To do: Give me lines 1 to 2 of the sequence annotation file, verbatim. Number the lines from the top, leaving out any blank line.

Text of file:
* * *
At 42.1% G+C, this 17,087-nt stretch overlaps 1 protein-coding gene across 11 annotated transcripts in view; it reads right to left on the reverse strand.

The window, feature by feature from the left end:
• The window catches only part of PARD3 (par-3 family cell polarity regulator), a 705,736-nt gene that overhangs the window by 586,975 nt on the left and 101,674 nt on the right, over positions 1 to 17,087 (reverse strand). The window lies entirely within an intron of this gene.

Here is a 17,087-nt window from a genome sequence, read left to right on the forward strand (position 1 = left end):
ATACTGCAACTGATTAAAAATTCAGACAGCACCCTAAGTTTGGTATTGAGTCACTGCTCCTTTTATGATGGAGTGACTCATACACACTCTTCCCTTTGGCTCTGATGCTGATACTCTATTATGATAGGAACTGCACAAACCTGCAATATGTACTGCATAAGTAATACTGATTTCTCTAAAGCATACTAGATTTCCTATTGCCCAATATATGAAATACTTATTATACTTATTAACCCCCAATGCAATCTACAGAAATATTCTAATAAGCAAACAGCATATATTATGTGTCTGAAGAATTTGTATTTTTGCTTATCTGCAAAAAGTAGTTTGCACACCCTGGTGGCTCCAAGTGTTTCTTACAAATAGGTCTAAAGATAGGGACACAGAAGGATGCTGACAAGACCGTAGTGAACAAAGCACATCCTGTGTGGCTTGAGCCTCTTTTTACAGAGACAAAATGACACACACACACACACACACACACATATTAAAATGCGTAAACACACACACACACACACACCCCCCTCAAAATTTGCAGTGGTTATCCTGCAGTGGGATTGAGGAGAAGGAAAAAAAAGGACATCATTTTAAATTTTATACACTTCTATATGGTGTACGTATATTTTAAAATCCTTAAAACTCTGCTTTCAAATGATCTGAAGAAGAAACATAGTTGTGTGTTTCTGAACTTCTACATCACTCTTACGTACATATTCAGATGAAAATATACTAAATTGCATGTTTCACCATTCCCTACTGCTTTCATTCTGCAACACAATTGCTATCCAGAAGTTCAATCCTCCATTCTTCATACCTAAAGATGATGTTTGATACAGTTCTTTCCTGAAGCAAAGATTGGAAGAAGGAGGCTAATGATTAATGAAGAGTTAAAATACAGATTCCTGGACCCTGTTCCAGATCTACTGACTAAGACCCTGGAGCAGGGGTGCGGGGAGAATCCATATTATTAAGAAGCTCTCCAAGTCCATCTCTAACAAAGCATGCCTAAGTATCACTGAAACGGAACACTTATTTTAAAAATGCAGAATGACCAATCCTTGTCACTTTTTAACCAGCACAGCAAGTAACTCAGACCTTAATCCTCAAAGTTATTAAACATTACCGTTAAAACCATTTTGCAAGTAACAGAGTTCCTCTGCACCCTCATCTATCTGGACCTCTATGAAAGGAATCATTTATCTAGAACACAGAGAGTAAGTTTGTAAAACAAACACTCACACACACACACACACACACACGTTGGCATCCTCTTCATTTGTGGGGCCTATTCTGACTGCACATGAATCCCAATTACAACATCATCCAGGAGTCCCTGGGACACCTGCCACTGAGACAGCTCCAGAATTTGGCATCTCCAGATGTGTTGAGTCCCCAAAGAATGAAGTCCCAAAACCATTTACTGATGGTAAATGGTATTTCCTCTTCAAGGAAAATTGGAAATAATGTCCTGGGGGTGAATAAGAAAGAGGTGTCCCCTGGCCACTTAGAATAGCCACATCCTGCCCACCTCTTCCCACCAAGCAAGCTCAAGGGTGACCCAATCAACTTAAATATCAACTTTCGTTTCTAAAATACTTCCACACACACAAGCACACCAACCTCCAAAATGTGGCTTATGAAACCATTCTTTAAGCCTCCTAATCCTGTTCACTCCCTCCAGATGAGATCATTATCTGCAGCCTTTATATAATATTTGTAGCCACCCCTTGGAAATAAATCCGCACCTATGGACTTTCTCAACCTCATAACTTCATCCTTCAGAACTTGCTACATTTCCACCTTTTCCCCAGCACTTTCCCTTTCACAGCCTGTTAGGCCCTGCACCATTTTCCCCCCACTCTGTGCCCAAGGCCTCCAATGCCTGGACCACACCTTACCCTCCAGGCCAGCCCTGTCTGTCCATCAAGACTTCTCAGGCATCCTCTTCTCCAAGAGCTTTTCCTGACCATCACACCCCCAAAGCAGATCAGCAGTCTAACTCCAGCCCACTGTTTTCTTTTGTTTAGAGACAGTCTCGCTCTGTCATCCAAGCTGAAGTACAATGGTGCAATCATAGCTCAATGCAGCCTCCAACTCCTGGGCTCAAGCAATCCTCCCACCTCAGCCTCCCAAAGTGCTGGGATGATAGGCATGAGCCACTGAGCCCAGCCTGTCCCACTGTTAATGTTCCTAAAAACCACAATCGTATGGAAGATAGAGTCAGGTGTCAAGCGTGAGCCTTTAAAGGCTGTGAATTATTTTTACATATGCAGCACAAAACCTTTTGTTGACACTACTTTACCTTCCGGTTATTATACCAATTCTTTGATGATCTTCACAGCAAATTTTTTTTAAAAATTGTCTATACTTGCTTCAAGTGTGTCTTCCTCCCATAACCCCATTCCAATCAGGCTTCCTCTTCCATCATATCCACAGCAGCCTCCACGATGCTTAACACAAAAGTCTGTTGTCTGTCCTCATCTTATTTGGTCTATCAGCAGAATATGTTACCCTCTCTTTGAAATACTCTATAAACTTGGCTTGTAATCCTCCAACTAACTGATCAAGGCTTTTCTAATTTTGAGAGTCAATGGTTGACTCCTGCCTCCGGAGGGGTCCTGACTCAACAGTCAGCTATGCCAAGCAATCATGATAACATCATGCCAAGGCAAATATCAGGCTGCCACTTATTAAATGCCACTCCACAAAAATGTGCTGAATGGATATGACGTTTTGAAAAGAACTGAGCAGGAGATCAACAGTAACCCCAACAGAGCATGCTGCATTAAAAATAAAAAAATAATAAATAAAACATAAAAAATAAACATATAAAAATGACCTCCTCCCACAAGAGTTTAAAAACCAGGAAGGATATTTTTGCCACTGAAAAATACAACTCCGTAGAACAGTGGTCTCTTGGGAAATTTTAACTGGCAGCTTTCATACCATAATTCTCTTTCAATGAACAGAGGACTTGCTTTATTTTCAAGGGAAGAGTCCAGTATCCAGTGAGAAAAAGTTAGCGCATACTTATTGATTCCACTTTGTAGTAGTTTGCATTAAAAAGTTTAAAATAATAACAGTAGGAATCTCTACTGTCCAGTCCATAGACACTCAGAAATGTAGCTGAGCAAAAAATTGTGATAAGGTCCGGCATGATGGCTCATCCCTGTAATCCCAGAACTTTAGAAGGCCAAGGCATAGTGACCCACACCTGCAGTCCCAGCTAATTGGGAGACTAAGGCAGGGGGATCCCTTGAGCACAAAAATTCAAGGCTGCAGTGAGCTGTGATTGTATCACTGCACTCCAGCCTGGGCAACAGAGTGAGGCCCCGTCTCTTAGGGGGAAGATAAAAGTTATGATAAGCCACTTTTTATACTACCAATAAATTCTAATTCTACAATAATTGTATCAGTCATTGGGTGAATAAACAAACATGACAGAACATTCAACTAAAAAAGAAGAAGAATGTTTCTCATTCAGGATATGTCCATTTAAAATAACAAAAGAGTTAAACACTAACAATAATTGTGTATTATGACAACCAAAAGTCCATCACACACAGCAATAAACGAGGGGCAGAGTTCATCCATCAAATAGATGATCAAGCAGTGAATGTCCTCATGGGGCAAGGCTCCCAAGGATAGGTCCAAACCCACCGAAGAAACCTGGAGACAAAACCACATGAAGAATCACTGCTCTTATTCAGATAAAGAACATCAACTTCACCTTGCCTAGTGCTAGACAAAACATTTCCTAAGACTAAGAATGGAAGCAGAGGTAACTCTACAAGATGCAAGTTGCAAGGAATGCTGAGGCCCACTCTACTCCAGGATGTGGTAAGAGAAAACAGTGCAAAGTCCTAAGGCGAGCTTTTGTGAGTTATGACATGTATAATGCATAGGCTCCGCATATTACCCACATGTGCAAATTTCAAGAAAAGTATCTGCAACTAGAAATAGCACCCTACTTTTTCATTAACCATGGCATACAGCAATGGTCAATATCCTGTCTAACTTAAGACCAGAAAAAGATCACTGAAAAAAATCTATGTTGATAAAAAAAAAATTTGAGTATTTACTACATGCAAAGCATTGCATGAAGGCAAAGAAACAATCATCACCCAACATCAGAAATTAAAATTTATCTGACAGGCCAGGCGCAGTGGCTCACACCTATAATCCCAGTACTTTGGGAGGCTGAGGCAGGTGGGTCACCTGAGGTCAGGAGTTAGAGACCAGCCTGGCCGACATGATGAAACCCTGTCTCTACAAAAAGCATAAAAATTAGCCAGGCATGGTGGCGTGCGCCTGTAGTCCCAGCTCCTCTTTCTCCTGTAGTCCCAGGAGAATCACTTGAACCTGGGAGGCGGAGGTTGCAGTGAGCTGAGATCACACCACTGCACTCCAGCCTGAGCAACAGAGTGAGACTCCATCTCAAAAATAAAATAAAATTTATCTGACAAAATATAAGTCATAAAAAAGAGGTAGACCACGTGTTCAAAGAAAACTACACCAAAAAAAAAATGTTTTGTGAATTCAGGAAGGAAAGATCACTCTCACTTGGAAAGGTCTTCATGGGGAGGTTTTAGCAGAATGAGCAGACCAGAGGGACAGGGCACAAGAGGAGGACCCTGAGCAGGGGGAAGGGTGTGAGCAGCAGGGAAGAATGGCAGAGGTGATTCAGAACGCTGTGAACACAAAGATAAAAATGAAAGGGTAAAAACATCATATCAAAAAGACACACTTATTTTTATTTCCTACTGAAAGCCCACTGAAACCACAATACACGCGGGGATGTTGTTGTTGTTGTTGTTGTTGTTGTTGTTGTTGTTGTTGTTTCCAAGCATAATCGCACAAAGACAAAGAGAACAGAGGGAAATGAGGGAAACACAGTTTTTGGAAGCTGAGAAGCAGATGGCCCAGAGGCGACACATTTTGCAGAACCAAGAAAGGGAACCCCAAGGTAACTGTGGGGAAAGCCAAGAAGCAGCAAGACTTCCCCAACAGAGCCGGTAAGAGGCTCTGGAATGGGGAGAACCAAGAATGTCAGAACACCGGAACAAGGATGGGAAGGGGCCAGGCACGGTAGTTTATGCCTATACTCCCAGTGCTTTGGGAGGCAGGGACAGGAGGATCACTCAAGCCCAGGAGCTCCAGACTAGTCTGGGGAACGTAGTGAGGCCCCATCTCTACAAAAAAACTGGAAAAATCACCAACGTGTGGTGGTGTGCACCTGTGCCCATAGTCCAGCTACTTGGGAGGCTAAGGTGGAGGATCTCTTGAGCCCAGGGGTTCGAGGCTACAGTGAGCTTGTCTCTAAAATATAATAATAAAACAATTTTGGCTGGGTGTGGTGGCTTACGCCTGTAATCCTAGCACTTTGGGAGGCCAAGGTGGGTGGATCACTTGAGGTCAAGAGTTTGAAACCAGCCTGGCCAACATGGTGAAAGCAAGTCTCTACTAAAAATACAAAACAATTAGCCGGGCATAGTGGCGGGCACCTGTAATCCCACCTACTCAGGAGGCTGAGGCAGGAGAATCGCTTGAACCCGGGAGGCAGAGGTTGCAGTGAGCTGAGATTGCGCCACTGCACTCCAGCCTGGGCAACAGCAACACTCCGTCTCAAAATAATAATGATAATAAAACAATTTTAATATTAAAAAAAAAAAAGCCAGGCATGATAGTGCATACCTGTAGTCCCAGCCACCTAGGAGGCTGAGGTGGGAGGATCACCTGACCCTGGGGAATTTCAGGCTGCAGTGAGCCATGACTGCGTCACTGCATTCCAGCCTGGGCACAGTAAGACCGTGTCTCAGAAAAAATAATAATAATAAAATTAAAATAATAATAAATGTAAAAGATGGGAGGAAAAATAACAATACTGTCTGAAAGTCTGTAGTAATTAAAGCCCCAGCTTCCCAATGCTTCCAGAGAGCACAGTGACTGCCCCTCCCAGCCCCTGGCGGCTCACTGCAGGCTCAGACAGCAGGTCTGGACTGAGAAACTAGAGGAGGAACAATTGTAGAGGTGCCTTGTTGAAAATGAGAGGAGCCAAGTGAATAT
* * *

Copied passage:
At 42.1% G+C, this 17,087-nt stretch overlaps 1 protein-coding gene across 11 annotated transcripts in view; it reads right to left on the reverse strand.

The window, feature by feature from the left end: